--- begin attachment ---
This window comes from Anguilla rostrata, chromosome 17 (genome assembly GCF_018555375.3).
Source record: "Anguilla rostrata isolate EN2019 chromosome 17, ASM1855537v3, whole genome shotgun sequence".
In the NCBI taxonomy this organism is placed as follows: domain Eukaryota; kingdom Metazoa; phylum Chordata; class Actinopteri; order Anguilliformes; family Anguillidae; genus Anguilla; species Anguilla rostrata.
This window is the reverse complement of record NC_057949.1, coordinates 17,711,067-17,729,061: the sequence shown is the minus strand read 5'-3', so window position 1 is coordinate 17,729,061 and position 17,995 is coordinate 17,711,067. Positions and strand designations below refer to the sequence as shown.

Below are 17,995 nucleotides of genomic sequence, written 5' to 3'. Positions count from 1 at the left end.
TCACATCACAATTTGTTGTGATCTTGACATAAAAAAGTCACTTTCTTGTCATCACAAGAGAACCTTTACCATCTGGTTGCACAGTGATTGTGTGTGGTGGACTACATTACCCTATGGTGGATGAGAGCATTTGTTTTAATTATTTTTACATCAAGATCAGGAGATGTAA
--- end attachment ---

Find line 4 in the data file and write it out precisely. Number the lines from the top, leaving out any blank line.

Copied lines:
This window is the reverse complement of record NC_057949.1, coordinates 17,711,067-17,729,061: the sequence shown is the minus strand read 5'-3', so window position 1 is coordinate 17,729,061 and position 17,995 is coordinate 17,711,067. Positions and strand designations below refer to the sequence as shown.